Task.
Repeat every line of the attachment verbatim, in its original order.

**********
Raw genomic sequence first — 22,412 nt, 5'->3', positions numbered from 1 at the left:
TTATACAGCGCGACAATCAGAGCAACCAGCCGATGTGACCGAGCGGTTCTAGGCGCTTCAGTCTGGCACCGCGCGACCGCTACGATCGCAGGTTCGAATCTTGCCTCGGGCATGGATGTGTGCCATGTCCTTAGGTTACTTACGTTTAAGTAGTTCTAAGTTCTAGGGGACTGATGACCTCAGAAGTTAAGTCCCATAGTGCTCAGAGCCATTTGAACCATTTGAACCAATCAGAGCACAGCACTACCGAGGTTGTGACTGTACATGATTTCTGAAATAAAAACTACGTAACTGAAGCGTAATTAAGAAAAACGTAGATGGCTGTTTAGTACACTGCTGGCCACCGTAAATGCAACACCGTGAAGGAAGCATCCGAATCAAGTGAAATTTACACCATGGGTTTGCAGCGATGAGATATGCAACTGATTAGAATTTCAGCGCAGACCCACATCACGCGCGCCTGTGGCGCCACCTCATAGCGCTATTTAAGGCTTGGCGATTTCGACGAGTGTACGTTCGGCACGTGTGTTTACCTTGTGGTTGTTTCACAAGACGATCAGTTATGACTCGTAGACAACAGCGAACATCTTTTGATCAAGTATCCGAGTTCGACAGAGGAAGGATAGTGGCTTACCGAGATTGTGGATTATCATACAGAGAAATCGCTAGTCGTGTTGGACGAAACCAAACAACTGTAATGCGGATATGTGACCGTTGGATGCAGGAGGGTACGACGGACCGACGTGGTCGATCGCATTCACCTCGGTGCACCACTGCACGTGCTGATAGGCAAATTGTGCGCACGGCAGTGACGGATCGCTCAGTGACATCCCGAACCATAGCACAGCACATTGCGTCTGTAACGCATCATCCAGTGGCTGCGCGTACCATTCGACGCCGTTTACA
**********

Raw genomic sequence first — 22,412 nt, 5'->3', positions numbered from 1 at the left:
TTATACAGCGCGACAATCAGAGCAACCAGCCGATGTGACCGAGCGGTTCTAGGCGCTTCAGTCTGGCACCGCGCGACCGCTACGATCGCAGGTTCGAATCTTGCCTCGGGCATGGATGTGTGCCATGTCCTTAGGTTACTTACGTTTAAGTAGTTCTAAGTTCTAGGGGACTGATGACCTCAGAAGTTAAGTCCCATAGTGCTCAGAGCCATTTGAACCATTTGAACCAATCAGAGCACAGCACTACCGAGGTTGTGACTGTACATGATTTCTGAAATAAAAACTACGTAACTGAAGCGTAATTAAGAAAAACGTAGATGGCTGTTTAGTACACTGCTGGCCACCGTAAATGCAACACCGTGAAGGAAGCATCCGAATCAAGTGAAATTTACACCATGGGTTTGCAGCGATGAGATATGCAACTGATTAGAATTTCAGCGCAGACCCACATCACGCGCGCCTGTGGCGCCACCTCATAGCGCTATTTAAGGCTTGGCGATTTCGACGAGTGTACGTTCGGCACGTGTGTTTACCTTGTGGTTGTTTCACAAGACGATCAGTTATGACTCGTAGACAACAGCGAACATCTTTTGATCAAGTATCCGAGTTCGACAGAGGAAGGATAGTGGCTTACCGAGATTGTGGATTATCATACAGAGAAATCGCTAGTCGTGTTGGACGAAACCAAACAACTGTAATGCGGATATGTGACCGTTGGATGCAGGAGGGTACGACGGACCGACGTGGTCGATCGCATTCACCTCGGTGCACCACTGCACGTGCTGATAGGCAAATTGTGCGCACGGCAGTGACGGATCGCTCAGTGACATCCCGAACCATAGCACAGCACATTGCGTCTGTAACGCATCATCCAGTGGCTGCGCGTACCATTCGACGCCGTTTACA